Native Plant How To Articles

Under Cover with Mulch

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Plants have the unfortunate condition of not being able to walk over to a shady spot when the sun gets too hot. But you can help them out by providing root protection in the form of some kind of mulch.  In addition to keeping the soil and roots cooler, here are some other benefits that mulches can provide:

Benefits of Mulching:

"Organic" mulches are those that are made up of plant parts such as pine bark, leaves, hardwood and cedar mulches.  Gardeners often use these to add organic matter to the soil as they decompose. 

"Mineral" mulches are those such as decomposed granite, limestone sand, pea gravel, or recycled glass. These materials are typically course, allowing moisture to drain away from the base of the plant.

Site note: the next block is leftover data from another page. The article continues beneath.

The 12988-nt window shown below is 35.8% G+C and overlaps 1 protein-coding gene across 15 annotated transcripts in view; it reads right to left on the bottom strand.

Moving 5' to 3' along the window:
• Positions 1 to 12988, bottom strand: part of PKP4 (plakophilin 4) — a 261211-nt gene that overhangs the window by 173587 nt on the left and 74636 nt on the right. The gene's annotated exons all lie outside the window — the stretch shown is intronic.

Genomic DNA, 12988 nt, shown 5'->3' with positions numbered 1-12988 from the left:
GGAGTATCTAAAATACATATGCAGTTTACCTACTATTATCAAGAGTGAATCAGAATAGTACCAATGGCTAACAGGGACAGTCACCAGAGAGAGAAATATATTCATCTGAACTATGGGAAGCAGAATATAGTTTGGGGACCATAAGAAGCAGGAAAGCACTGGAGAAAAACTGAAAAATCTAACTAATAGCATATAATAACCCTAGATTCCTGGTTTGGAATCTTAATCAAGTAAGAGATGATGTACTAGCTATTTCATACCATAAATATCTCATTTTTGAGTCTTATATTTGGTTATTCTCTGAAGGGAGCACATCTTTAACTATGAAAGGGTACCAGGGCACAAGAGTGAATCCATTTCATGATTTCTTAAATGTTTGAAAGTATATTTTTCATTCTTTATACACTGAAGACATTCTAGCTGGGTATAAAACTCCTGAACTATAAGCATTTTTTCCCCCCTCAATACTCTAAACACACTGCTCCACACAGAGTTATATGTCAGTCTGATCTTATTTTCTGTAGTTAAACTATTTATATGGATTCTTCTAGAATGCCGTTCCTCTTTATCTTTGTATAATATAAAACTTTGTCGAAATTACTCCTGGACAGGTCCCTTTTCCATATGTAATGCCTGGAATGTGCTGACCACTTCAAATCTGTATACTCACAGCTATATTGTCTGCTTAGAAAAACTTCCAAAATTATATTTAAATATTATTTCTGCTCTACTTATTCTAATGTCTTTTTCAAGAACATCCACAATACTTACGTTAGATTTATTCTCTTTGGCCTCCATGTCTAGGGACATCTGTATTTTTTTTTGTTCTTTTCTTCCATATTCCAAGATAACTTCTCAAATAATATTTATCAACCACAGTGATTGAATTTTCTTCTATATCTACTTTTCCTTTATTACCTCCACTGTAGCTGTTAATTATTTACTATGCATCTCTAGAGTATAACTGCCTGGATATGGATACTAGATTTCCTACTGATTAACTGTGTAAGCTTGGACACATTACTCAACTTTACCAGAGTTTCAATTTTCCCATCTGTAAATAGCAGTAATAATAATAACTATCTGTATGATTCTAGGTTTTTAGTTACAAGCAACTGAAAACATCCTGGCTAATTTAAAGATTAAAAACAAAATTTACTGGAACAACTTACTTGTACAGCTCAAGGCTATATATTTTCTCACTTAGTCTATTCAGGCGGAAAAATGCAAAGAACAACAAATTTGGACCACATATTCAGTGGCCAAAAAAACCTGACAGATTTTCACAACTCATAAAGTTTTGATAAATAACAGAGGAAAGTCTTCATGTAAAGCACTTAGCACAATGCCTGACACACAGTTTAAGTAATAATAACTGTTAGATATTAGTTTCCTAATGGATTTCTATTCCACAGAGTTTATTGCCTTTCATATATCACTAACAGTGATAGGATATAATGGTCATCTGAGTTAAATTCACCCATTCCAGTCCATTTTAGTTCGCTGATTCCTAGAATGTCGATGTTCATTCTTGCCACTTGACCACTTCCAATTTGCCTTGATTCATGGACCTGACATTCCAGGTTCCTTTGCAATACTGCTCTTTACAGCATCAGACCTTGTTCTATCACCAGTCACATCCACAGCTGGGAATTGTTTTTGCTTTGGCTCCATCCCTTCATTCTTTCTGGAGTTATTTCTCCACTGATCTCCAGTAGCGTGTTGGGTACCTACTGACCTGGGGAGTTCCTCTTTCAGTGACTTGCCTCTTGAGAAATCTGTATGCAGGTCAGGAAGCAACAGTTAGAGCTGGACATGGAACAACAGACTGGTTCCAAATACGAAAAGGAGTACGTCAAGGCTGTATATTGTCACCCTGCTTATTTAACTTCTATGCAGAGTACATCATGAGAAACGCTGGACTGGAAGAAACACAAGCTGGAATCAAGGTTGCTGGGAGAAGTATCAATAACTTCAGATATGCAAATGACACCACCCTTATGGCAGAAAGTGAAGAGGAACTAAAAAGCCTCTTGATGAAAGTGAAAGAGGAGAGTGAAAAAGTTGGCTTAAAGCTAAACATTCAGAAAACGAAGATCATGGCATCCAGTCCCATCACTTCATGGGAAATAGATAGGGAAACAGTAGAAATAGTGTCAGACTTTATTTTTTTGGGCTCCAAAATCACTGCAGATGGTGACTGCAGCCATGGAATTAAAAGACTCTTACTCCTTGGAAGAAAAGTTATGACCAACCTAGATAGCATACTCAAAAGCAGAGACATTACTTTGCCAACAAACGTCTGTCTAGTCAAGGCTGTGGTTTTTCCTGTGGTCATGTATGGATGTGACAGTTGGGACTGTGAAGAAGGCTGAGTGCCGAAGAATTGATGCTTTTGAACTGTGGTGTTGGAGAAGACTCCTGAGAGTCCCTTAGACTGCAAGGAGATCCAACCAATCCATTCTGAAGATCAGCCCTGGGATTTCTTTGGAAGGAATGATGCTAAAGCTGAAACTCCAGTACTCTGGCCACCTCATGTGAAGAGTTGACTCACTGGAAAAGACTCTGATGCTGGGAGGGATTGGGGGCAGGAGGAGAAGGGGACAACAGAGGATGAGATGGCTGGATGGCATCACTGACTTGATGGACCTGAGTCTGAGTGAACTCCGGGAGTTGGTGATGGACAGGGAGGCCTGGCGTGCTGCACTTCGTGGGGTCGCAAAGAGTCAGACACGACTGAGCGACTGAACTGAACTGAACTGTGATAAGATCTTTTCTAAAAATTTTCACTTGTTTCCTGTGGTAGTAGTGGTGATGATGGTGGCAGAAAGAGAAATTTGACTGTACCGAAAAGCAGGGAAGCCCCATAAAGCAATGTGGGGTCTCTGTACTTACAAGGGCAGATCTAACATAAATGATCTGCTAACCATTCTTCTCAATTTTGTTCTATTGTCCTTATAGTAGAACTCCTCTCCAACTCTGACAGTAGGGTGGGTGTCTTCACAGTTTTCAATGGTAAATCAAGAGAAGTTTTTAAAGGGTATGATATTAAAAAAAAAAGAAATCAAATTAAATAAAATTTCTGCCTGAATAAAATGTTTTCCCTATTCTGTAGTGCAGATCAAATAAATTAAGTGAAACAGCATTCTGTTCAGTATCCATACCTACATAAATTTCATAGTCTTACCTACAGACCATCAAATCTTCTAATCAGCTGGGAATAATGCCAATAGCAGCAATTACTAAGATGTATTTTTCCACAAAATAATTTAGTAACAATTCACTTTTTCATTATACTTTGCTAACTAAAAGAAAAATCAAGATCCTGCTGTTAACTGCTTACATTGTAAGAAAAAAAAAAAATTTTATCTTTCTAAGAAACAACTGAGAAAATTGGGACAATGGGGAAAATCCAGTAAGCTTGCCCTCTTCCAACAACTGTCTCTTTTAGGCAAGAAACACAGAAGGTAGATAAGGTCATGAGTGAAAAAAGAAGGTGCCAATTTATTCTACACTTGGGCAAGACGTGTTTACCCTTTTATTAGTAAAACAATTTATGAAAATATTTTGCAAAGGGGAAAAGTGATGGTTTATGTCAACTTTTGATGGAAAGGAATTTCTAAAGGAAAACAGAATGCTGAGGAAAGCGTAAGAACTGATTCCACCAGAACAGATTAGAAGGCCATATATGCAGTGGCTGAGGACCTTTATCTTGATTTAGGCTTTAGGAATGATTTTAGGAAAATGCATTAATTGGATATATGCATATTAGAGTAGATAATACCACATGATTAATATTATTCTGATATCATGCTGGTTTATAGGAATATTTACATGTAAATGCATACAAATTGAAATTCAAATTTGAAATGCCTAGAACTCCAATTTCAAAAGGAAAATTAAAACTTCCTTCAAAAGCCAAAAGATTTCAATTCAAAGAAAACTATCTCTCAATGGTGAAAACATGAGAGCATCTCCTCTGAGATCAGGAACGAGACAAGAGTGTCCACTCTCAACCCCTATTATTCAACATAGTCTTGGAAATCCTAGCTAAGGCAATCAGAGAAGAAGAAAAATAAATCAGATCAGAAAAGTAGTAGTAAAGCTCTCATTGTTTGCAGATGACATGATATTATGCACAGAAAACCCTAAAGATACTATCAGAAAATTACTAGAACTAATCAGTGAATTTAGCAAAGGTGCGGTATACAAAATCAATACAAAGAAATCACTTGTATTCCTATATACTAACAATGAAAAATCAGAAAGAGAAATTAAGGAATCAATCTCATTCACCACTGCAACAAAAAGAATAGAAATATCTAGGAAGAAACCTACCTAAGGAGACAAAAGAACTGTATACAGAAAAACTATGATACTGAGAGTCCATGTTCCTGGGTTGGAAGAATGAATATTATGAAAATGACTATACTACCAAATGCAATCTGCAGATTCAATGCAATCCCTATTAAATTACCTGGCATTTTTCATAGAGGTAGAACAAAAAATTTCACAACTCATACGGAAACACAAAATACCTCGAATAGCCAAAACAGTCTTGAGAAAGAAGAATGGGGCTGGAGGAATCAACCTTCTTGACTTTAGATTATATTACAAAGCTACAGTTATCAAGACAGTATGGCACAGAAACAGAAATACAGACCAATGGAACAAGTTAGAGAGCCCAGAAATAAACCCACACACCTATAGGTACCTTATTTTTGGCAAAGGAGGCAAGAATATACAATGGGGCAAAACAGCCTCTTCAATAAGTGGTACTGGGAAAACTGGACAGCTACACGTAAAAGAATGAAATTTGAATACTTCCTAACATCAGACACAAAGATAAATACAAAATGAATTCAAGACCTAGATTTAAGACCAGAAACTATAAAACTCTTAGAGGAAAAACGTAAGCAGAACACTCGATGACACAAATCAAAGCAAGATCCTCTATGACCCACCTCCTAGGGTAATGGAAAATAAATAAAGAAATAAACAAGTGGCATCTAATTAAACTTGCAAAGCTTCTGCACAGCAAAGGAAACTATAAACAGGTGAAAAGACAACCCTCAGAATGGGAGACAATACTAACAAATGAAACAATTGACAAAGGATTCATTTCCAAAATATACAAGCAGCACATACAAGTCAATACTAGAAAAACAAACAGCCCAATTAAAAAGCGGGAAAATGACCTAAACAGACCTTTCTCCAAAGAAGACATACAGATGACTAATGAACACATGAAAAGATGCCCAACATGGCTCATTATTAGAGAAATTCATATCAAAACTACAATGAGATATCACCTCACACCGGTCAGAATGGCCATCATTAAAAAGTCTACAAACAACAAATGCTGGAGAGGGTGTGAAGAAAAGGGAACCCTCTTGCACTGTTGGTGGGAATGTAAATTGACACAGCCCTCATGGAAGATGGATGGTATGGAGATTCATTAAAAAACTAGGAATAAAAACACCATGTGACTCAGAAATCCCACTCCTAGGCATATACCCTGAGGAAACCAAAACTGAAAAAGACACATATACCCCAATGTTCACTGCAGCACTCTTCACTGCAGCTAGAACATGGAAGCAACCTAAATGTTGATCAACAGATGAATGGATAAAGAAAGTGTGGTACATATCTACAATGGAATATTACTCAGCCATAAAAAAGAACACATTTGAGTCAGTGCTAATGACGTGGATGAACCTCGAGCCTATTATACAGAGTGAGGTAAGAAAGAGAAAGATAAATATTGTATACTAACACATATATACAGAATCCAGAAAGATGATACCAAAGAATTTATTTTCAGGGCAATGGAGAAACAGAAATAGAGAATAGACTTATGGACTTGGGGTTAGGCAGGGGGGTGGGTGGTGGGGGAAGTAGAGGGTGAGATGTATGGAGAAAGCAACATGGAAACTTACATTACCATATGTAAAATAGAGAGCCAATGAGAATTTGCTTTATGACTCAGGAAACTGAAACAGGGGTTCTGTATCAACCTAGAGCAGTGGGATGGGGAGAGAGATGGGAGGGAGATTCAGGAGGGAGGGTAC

Another method of "mulching" is to use a groundcover as a living mulch.  Many native plants are dense and vigorous enough to push most weeds out of the garden and shade the soil from the baking sun.  In addition to regulating soil temperature fluctuations, groundcovers also minimize erosion, reduce evaporation, and can certainly be beautiful.

Good Mulching Practices:

 

Bibliography

Let it Rot!: The Gardener's Guide to Composting (1998) Kathleen Bond Borie and Stu Campbell

The Rodale Book of Composting: Easy Methods for Every Gardener (1992) Deborah L. Martin

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